The Madras High Court granted bail to the person accused of floating a fake Iron-Scrap company.
It has been alleged that the petitioner, M.Sampath Kumar has floated fake company Iron-Scrap dealers which included M/s.Aaliya Enterprises, M/s.Vinayaka Enterprises, M/s.A.R.Enterprises and several other units, and has issued invoices for a value of around Rs.50 Crores, involving GST of 9.70 Crore through five fake companies.
The petitioner alleged to have availed input tax credit based on fake invoices and has committed offences under Sections 132 (1)(b) and 132(1)(c) of Central Goods and Services Act, 2017, punishable under Section 132 (1)(i) of CGST Act, 2017. The petitioner is in judicial custody from October 29, 2020 for alleged offences under Sections 132(1)(b) & 132(1)(c) of the CGST Act, 2017, which is punishable under Section 132 (1) (i) of the CGST Act, 2017.
Mr.G.Natarajan, the Counsel for the petitioner contended that the petitioner was remanded into judicial custody on October 29, 2020 and the Investigating Agency did not file charge sheet within the statutory period of 90 days, and therefore, the Chief Judicial Magistrate, Coimbatore, ought to have granted bail to the petitioner under Section 167 (2) of Cr.P.C. It is to be noted that admittedly, the Principal District and Sessions Judge, Coimbatore, granted bail to the petitioner on December 14, 2020 itself with certain conditions.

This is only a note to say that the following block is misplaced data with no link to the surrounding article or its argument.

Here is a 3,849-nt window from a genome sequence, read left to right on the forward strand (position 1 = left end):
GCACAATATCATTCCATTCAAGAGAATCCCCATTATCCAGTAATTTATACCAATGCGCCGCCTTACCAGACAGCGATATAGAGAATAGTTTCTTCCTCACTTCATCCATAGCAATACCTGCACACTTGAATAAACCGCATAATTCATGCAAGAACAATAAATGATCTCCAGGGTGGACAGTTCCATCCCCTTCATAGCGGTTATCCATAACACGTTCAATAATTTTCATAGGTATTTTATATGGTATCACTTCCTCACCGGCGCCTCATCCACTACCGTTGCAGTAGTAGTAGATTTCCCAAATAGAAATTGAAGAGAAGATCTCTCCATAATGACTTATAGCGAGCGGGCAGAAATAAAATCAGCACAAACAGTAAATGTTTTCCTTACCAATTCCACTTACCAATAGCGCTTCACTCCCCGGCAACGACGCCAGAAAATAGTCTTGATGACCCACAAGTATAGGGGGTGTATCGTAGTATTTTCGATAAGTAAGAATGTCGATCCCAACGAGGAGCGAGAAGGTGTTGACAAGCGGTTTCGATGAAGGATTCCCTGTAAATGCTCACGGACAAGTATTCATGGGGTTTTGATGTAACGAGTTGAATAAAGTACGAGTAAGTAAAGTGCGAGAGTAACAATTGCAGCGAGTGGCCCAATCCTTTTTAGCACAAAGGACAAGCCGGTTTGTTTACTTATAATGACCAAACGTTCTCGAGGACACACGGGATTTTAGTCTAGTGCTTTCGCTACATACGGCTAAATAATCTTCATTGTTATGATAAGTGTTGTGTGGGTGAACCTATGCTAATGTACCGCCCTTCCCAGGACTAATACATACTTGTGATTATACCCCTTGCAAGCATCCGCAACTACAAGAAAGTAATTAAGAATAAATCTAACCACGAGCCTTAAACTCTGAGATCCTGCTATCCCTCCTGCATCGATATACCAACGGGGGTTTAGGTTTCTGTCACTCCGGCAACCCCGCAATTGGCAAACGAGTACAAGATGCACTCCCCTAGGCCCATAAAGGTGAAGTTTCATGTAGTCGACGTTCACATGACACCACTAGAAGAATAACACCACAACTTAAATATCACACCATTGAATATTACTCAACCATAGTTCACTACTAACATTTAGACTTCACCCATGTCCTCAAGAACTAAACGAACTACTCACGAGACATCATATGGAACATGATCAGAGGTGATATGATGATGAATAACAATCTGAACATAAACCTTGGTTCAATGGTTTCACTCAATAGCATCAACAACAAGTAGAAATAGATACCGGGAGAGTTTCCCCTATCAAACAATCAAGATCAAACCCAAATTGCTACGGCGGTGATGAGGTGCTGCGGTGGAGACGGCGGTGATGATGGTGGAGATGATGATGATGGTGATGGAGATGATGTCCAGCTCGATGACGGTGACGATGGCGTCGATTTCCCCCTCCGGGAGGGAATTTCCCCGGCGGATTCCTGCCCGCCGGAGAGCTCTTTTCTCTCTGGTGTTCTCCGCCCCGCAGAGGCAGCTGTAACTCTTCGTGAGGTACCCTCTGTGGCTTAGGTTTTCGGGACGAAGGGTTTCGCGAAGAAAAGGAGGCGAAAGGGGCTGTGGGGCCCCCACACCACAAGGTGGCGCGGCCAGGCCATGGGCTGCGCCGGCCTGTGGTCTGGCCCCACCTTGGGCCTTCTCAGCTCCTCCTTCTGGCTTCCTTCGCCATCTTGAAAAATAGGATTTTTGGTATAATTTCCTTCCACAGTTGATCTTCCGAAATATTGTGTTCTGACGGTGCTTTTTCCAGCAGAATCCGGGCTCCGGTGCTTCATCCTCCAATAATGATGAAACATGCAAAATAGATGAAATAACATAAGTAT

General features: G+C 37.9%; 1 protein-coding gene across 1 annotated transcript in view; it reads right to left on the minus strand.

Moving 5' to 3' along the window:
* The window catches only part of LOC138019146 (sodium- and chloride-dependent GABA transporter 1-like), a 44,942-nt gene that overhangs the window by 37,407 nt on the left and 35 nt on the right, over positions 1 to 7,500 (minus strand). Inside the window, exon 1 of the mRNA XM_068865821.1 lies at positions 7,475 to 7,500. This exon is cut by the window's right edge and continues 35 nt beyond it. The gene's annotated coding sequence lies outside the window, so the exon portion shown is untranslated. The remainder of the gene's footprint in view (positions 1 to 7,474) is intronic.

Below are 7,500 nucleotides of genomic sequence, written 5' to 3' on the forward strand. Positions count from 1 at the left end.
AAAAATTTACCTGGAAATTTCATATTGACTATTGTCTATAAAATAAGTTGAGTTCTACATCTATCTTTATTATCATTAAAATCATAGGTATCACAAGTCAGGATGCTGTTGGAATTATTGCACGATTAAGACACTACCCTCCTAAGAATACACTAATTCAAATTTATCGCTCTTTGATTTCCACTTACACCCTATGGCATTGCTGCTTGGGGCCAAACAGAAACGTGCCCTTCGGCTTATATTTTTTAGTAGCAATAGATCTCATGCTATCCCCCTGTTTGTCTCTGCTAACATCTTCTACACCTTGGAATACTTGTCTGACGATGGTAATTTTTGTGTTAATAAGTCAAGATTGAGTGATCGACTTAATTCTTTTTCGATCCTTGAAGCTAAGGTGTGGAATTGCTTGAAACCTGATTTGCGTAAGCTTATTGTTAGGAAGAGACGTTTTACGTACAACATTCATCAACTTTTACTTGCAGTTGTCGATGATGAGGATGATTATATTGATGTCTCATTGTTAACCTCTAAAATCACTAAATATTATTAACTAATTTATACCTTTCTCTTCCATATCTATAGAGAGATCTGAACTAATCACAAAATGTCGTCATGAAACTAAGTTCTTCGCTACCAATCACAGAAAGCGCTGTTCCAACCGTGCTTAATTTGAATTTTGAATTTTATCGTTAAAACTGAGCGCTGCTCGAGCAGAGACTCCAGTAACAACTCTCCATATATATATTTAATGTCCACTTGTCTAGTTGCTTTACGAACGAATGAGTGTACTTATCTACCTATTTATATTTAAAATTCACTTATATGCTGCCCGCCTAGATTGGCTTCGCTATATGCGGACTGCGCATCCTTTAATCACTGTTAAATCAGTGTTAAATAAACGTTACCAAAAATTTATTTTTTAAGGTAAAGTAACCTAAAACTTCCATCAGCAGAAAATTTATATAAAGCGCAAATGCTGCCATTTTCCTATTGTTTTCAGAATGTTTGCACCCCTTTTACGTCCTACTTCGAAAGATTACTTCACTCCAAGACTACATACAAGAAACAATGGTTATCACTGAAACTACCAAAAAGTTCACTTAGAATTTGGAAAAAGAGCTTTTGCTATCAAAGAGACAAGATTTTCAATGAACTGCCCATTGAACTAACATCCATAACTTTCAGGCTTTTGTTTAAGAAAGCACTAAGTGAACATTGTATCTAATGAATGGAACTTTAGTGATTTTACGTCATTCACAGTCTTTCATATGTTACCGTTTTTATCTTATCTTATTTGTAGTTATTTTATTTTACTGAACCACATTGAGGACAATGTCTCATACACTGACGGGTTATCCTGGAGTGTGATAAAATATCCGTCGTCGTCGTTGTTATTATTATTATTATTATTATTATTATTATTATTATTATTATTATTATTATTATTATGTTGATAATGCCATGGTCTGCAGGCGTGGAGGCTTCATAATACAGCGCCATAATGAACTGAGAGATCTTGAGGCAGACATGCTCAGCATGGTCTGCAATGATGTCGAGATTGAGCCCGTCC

However, since the petitioner could not comply with the conditions imposed by the Principal District and Sessions Judge, filed a modification petition before this Court and this Court, by an order dated February 22, 2021, refused to modify the conditions and however, granted six week times to comply the conditions imposed by the learned Principal District and Sessions Judge, Coimbatore. However, without complying with the conditions, the petitioner has taken the next available opportunity of filing a petition under Section 167 (2) of Cr.P.C., seeking mandatory bail, as the charge sheet was not filed within the statutory period of 90 days. The Chief Judicial Magistrate, on consideration of facts, held that once a person already granted bail, he cannot file a petition under Section 167 (2) of Cr.P.C. and therefore, the learned Chief Judicial Magistrate, dismissed the petition.
The single judge bench of Justice P.Velmurugan after considering the facts and circumstances of the case and also considering the quantum of alleged tax evasion and also considering the pandemic situation, gave one more opportunity and grant bail to the petitioner, on the very same conditions imposed by the Principal District Sessions Judge, Coimbatore.
Firstly, the petitioner shall produce security or bank guarantee for a sum of Rs.1.00 Crore; or the petitioner shall produce security by way of title deed or title deeds standing in the name of the petitioner or his relatives and having market value not less than Rs.1.0 Crore.
Secondly, the petitioner shall execute a bond for a sum of Rs.1,00,000/- with two sureties for a like sum to the satisfaction of the learned Chief Judicial Magistrate, Coimbatore.
Thirdly, the petitioner was directed to sign before the respondent-Police daily at 10.00 a.m., until further orders. The petitioner or his men shall not tamper the evidence.
Fourthly, the petitioner should not abscond and he should cooperate with the investigating agency as and when required.
Lastly, violation of any of the conditions imposed by this Court will result in cancellation of the bail.Subscribe Taxscan AdFree to view the Judgment